Blått lys forbedrer prestasjon men ikke subjektiv årvåkenhet og døgnrytme i løpet av tre simulerte nattskift

Det er økende interesse for den aktiverende effekten ved bruk av blått lys, men det er få studier som har vurdert effekten av slikt lys under nattarbeid. Forskere fra Universitetet i Bergen, Nasjonal kompetansetjeneste for søvnsykdommer, University of Surrey og North-West University har i denne studien med et «counterbalanced crossover design» undersøkt effekten av et standard polykromatisk blått lys (7000 K; ~ 200 lx) sammenlignet med et varmt hvitt lys (2500 K), i tre påfølgende simulerte nattevakter. Totalt 30 friske deltakere ble inkludert i studien. Deltakerne opplevde 7000 K som mer egnet for arbeid, men vurderte likevel 2500 K lys som mer behagelig. Dataene tyder på mindre, men gunstige effekter av 7000 K lys sammenlignet med 2500 K lys på prestasjon under nattarbeid. Det var ikke forskjell på adaptering av døgnrytmen mellom de ulike lysforholdene, men forskerne konkluderer at disse funnene må tolkes med forsiktighet. Feltstudier vil være nødvendig for å undersøke lignende lysintervensjoner i virkelige omgivelser for å utarbeide anbefalinger angående belysning for nattarbeidere.

Blue-Enriched White Light Improves Performance but Not Subjective Alertness and Circadian Adaptation During Three Consecutive Simulated Night Shifts

Erlend Sunde, Torhild Pedersen, Jelena Mrdalj, Eirunn Thun, Janne Grønli, Anette Harris, Bjørn Bjorvatn, Siri Waage, Debra J. Skene, Ståle Pallesen

Studien er publisert i Frontiers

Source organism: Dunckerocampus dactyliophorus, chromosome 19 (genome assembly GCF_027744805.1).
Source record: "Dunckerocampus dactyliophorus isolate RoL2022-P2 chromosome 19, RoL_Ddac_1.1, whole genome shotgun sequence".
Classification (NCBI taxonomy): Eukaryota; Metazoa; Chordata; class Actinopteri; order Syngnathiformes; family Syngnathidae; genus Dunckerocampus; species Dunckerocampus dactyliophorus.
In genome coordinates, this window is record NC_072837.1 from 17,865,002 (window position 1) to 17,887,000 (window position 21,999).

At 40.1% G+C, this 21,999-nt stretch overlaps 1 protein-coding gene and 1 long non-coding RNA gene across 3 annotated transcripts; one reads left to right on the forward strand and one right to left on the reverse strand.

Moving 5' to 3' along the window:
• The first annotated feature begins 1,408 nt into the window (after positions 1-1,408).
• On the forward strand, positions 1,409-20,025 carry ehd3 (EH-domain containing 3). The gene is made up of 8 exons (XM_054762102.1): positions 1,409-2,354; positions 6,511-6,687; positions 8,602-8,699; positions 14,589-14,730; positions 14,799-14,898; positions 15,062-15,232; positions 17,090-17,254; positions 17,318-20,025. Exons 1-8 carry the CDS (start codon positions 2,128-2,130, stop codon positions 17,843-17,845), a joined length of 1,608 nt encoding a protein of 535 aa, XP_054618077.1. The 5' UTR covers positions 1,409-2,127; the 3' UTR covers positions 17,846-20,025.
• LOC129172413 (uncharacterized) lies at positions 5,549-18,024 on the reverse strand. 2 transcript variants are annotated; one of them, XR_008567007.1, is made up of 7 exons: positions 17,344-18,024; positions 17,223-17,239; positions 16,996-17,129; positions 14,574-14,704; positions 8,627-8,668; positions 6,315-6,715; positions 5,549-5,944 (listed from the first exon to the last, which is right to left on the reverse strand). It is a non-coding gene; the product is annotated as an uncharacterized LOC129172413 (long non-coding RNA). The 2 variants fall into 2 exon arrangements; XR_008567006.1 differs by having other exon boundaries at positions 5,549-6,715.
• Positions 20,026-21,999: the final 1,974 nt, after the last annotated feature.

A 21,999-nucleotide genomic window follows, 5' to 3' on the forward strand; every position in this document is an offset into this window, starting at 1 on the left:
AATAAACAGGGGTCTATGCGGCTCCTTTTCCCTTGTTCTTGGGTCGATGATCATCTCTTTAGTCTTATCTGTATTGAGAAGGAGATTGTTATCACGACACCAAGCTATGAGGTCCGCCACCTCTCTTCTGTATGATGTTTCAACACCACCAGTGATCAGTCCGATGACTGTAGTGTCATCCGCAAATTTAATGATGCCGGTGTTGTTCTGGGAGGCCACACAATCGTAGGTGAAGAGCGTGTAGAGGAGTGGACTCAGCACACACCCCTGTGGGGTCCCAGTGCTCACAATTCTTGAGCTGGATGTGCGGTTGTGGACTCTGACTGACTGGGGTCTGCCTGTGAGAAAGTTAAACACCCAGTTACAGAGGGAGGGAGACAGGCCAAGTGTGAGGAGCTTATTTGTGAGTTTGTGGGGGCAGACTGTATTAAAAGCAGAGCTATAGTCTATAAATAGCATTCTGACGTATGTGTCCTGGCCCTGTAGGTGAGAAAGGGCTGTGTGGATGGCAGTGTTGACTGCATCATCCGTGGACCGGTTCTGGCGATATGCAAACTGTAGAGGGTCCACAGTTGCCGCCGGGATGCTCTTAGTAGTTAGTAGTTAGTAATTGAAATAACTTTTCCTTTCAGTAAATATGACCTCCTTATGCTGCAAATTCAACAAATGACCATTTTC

Use of blue-enriched light has received increasing interest regarding its activating and performance sustaining effects. However, studies assessing effects of such light during night work are few, and novel strategies for lighting using light emitting diode (LED) technology need to be researched. In a counterbalanced crossover design, we investigated the effects of a standard polychromatic blue-enriched white light (7000 K; ∼200 lx) compared to a warm white light (2500 K), of similar photon density (∼1.6 × 1014 photons/cm2/s), during three consecutive simulated night shifts. A total of 30 healthy participants [10 males, mean age 23.3 (SD = 2.9) years] were included in the study. Dependent variables comprised subjective alertness using the Karolinska Sleepiness Scale, a psychomotor vigilance task (PVT) and a digit symbol substitution test (DSST), all administered at five time points throughout each night shift. We also assessed dim-light melatonin onset (DLMO) before and after the night shifts, as well as participants' opinion of the light conditions. Subjective alertness and performance on the PVT and DSST deteriorated during the night shifts, but 7000 K light was more beneficial for performance, mainly in terms of fewer errors on the PVT, at the end of the first- and second- night shift, compared to 2500 K light. Blue-enriched light only had a minor impact on PVT response times (RTs), as only the fastest 10% of the RTs were significantly improved in 7000 K compared to 2500 K light. In both 7000 and 2500 K light, the DLMO was delayed in those participants with valid assessment of this parameter [n = 20 (69.0%) in 7000 K light, n = 22 (78.6%) in 2500 K light], with a mean of 2:34 (SE = 0:14) and 2:12 (SE = 0:14) hours, respectively, which was not significantly different between the light conditions. Both light conditions were positively rated, although participants found 7000 K to be more suitable for work yet evaluated 2500 K light as more pleasant. The data indicate minor, but beneficial, effects of 7000 K light compared to 2500 K light on performance during night work. Circadian adaptation did not differ significantly between light conditions, though caution should be taken when interpreting these findings due to missing data. Field studies are needed to investigate similar light interventions in real-life settings, to develop recommendations regarding illumination for night workers.